The repeated, independent evolution of traits (convergent evolution) is often attributed to shared environmental selection pressures. However, developmental dependencies among traits can limit the phenotypic variation available to selection and bias evolutionary outcomes. Here, we determine how changes in developmentally correlated traits may impact convergent loss of the tympanic middle ear, a highly labile trait within toads that currently lack adaptive explanation. The middle ear's lability could reflect evolutionary trade‐offs with other skull features under selection, or the middle ear may evolve independently of the rest of the skull, allowing it to be modified by active or passive processes without pleiotropic trade‐offs with other skull features. We compare the skulls of 55 species (39 eared, 16 earless) within the family Bufonidae, spanning six hypothesized independent middle ear transitions. We test whether shared or lineage‐specific changes in skull shape distinguish earless species from eared species and whether earless skulls lack other late‐forming skull bones. We find no evidence for pleiotropic trade‐offs between the middle ear and other skull structures. Instead, middle ear loss in anurans may provide a rare example of developmental independence contributing to evolutionary lability of a sensory system.
Evolution – Wiley
Published: Jan 1, 2018
Keywords: ; ; ; ;
It’s your single place to instantly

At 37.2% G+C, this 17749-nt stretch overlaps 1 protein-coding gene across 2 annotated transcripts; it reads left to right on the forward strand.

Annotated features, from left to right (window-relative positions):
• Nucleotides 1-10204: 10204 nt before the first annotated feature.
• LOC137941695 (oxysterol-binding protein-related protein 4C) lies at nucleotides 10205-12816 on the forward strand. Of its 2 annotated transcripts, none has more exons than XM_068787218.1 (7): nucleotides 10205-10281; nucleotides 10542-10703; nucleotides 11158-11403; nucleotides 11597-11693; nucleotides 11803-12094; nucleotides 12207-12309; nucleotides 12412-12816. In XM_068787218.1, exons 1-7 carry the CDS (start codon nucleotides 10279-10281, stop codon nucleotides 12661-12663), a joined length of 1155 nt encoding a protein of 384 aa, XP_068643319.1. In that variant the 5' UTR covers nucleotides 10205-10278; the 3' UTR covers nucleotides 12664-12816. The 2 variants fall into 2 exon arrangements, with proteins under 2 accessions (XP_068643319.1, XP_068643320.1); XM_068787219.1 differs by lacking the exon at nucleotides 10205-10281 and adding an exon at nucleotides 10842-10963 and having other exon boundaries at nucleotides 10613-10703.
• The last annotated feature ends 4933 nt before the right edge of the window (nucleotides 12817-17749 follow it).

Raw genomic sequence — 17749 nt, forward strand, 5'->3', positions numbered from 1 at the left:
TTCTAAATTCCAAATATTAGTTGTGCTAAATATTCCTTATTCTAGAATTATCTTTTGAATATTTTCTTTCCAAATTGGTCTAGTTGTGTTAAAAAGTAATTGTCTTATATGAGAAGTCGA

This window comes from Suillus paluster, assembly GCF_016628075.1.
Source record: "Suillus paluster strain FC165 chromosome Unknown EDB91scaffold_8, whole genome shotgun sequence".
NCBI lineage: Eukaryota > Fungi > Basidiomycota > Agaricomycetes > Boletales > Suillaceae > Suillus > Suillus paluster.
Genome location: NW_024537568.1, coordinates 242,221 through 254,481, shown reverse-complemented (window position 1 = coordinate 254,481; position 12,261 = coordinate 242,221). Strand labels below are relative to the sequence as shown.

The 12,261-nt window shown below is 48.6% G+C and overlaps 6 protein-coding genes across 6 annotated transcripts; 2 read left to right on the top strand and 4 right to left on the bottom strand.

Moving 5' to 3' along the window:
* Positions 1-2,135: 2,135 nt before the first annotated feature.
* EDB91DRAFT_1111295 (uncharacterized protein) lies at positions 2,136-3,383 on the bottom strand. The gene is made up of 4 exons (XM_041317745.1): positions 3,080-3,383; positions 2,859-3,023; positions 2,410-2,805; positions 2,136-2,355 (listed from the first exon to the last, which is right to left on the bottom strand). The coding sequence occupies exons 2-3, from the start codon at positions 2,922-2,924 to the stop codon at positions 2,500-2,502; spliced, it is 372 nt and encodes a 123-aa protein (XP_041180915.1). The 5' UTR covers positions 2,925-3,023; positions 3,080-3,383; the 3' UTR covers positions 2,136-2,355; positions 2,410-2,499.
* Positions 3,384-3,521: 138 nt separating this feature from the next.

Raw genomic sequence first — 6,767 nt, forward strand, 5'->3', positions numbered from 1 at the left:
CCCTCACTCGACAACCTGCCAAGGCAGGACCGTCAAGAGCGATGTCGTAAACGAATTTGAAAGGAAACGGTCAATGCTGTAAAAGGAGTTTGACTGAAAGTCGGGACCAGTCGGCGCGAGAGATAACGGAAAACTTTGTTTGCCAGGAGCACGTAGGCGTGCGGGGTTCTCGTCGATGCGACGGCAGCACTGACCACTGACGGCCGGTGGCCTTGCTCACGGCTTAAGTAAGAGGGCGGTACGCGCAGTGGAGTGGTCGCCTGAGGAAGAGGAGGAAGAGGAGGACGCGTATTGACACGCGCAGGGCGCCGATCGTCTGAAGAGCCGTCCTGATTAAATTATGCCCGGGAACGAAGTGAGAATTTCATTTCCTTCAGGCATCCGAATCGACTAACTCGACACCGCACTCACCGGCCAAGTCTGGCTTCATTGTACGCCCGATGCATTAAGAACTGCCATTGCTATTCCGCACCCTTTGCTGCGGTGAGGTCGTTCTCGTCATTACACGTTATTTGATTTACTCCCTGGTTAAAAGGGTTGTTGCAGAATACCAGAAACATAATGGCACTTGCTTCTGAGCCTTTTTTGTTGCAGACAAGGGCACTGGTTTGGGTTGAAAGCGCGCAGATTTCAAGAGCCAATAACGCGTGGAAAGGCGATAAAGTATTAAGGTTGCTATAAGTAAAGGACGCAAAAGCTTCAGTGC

discover and read the research
that matters to you.
Enjoy affordable access to
over 18 million articles from more than
15,000 peer-reviewed journals.
All for just $49/month
Query the DeepDyve database, plus search all of PubMed and Google Scholar seamlessly
Save any article or search result from DeepDyve, PubMed, and Google Scholar... all in one place.
Get unlimited, online access to over 18 million full-text articles from more than 15,000 scientific journals.
Read from thousands of the leading scholarly journals from SpringerNature, Elsevier, Wiley-Blackwell, Oxford University Press and more.
All the latest content is available, no embargo periods.
“Hi guys, I cannot tell you how much I love this resource. Incredible. I really believe you've hit the nail on the head with this site in regards to solving the research-purchase issue.”Daniel C.
“Whoa! It’s like Spotify but for academic articles.”@Phil_Robichaud
“I must say, @deepdyve is a fabulous solution to the independent researcher's problem of #access to #information.”@deepthiw
“My last article couldn't be possible without the platform @deepdyve that makes journal papers cheaper.”@JoseServera